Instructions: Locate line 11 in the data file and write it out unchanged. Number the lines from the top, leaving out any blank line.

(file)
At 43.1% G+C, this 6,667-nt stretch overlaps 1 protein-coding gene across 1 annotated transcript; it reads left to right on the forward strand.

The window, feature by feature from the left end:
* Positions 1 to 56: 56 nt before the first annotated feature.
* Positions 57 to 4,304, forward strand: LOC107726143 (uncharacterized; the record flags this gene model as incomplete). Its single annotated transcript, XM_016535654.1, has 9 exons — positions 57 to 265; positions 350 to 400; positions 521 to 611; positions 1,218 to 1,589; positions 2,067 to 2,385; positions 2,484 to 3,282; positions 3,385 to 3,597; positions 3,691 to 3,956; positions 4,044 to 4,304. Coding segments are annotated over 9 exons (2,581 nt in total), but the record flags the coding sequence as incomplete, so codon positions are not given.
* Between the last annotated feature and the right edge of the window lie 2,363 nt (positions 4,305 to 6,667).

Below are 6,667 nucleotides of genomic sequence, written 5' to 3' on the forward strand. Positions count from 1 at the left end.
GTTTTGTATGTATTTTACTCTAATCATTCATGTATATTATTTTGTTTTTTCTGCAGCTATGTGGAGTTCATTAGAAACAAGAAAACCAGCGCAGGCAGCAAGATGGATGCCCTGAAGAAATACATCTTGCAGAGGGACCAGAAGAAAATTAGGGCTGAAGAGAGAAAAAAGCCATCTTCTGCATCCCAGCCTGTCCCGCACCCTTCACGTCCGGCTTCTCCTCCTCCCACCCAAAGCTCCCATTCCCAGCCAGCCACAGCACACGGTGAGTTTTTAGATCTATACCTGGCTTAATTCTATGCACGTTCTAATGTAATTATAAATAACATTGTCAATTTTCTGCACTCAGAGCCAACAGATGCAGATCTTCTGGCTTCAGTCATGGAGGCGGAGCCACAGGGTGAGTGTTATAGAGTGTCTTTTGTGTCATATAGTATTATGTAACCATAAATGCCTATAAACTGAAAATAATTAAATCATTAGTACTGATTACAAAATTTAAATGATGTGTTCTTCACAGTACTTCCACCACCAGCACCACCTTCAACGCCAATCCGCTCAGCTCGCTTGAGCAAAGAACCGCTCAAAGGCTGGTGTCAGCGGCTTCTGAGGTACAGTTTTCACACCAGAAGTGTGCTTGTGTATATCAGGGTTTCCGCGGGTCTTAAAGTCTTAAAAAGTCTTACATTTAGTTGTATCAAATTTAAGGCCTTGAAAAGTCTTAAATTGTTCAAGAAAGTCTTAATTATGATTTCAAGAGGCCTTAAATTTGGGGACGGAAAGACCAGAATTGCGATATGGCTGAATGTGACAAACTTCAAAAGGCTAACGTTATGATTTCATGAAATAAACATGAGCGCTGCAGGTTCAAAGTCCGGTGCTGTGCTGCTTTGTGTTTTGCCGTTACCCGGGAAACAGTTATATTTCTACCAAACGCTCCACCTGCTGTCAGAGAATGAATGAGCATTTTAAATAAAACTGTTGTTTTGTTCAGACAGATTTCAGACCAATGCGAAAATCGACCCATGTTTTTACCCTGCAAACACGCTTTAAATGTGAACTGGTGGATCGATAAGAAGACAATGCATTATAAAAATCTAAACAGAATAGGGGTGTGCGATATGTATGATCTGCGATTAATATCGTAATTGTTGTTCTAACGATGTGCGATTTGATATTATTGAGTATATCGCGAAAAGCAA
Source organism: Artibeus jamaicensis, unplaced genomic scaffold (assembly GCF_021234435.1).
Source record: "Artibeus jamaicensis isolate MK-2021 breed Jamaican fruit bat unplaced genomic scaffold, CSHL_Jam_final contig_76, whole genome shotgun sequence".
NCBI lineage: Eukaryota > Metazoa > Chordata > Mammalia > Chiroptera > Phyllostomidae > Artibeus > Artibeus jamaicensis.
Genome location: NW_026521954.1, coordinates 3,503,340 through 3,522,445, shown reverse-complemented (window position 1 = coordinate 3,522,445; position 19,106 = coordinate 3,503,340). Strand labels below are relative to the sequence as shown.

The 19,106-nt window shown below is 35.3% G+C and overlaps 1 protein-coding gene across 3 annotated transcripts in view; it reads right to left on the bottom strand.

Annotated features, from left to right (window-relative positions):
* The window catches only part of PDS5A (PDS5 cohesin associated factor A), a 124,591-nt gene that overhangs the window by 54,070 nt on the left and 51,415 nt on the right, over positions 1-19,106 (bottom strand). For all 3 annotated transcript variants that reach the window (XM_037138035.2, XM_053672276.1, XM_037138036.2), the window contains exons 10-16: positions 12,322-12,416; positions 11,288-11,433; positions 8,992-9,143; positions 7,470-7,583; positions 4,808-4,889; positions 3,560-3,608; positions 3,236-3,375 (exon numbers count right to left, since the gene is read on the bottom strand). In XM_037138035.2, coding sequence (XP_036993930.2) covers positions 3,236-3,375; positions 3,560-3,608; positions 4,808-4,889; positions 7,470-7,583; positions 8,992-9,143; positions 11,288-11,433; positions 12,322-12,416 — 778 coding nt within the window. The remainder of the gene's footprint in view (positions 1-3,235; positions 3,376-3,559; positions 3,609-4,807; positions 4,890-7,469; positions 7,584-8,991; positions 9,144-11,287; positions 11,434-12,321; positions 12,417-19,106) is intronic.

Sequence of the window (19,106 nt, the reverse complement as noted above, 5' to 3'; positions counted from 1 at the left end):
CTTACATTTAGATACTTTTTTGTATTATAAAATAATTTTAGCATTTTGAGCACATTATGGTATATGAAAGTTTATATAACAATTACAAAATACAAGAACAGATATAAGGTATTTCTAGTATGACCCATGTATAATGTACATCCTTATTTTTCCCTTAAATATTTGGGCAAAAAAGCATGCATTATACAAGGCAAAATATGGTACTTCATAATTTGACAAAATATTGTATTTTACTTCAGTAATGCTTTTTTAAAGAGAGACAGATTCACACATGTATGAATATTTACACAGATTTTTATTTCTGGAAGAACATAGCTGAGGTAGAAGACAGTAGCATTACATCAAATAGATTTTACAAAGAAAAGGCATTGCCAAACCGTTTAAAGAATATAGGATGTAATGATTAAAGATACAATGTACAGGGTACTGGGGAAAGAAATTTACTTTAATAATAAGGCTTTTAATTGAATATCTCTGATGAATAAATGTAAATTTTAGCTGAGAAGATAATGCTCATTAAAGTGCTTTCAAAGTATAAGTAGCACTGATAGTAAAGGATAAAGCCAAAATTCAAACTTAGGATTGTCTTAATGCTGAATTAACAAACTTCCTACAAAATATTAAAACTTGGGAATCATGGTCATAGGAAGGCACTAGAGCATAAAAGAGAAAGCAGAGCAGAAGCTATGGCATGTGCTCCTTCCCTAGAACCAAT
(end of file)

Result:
Genome location: NW_026521954.1, coordinates 3,503,340 through 3,522,445, shown reverse-complemented (window position 1 = coordinate 3,522,445; position 19,106 = coordinate 3,503,340). Strand labels below are relative to the sequence as shown.